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CHOOSING YOUR CONTENT: STATIC VERSUS INTERACTIVE

Which is better, static content or interactive content? This depends on your goals. Interactive content – comment sections of a blog, tweets, and live chats, for example – keeps clients and potential investors engaged and may be useful in client servicing, a topic discussed later. And if reps are creating or sharing posts about useful or interesting subjects, their followers are more likely to share that content themselves. In addition to spreading the rep's name and presence around the social media universe, it could possibly increase search engine rankings – making it easier for a potential client to find the rep during an Internet search.

It helps to remember that when it comes to static content versus Interactive content, anti-fraud rules and the standard for negligent misstatements and omissions apply to both. Advisors need to think carefully about what they're putting out on social media – even tweets, which are short and to the point, carry compliance responsibilities. Always keep in mind that if you wouldn't say it offline, don't say it online.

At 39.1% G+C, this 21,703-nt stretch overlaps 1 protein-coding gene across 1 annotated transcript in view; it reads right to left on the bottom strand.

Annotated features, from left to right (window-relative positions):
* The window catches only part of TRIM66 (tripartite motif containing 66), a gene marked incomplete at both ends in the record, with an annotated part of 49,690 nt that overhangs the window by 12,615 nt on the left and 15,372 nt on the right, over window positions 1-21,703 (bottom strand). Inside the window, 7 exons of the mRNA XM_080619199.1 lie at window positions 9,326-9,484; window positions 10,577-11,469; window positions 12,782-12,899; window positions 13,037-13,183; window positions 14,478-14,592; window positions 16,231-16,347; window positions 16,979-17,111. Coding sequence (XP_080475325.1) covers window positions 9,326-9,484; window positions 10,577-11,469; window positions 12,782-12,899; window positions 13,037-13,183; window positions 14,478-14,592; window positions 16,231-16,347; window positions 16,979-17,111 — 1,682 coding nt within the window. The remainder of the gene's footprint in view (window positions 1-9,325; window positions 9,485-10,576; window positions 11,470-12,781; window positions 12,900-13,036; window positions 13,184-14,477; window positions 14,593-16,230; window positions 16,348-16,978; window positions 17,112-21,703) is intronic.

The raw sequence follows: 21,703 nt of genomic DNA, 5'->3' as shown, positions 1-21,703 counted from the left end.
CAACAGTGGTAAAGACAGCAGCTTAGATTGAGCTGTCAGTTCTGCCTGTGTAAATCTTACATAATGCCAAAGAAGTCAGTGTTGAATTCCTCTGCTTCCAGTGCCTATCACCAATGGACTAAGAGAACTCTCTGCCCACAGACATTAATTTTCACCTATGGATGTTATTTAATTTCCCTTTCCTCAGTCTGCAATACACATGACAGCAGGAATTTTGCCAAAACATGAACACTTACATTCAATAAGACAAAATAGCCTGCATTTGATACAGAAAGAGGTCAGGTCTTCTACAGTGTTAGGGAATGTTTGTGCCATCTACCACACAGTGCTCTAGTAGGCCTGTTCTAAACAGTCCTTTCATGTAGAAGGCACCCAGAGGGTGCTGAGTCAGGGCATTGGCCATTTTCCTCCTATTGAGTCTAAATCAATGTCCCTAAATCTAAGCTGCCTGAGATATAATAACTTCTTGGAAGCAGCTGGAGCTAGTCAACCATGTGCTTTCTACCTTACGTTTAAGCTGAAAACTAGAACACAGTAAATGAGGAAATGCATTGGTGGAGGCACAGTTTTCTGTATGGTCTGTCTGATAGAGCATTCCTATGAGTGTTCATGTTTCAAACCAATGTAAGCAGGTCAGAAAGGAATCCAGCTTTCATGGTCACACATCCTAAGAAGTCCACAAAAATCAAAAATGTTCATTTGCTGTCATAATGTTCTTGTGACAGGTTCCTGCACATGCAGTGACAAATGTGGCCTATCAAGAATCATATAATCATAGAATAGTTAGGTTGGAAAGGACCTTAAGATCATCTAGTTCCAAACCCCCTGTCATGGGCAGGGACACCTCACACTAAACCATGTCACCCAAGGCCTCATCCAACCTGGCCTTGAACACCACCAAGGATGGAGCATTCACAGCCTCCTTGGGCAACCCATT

A FIIMRA SWEEP OF ADVISOR PRACTICES

Following the enactment of new rules related to electronic communications and boosting social media and electronic communications as a priority in exams, FINRA then took another step: conducting a sweep to determine compliance with its social media rules.

In the Target Examination Letter, FINRA said that firms will be subject to periodic spot-checks.[1]

Charles Schwab's Melissa Callison, who serves on FINRA's Social Media Task Force, says the sweeps were part of a gut check to see if firms were applying the guidance from FINRA RN 10-06 (2010) and RN 11-39[2] (2011) and to determine if firms had implemented reasonable supervisory processes (for example, are they performing the same procedures in light of the guidance) and recordkeeping practices. The spot-check results indicated that recordkeeping continues to be a pain point for firms, and there will continue to be dialog and follow-up calls with the industry, which may lead to additional regulatory guidance on the topic.